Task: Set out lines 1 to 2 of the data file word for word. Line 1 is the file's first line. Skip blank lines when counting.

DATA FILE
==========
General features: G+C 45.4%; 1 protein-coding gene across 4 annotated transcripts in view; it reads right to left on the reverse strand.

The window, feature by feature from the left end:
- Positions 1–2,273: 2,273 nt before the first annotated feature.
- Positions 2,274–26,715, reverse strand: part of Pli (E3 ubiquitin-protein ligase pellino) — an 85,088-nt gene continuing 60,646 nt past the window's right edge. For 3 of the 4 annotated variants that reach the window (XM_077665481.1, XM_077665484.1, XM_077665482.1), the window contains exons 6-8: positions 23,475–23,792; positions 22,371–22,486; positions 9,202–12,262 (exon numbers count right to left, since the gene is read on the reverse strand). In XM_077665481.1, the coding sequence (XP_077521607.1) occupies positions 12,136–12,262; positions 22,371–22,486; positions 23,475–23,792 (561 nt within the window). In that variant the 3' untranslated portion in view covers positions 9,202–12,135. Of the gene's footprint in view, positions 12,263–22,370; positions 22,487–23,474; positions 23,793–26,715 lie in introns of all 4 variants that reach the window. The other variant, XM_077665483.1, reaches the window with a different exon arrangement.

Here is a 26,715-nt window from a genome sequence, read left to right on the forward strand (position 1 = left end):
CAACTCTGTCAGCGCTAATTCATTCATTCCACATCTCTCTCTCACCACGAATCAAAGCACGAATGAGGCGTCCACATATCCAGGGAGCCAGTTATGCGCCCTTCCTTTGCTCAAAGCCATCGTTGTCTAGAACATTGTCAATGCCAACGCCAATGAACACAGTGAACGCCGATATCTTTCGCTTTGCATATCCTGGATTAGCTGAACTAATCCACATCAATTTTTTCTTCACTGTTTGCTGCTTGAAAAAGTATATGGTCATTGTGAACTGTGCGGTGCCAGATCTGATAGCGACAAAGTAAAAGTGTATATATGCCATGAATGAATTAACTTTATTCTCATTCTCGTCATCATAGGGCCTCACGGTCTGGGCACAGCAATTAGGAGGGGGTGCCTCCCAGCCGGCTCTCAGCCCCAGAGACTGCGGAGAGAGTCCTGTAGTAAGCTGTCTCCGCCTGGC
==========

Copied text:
General features: G+C 45.4%; 1 protein-coding gene across 4 annotated transcripts in view; it reads right to left on the reverse strand.

The window, feature by feature from the left end: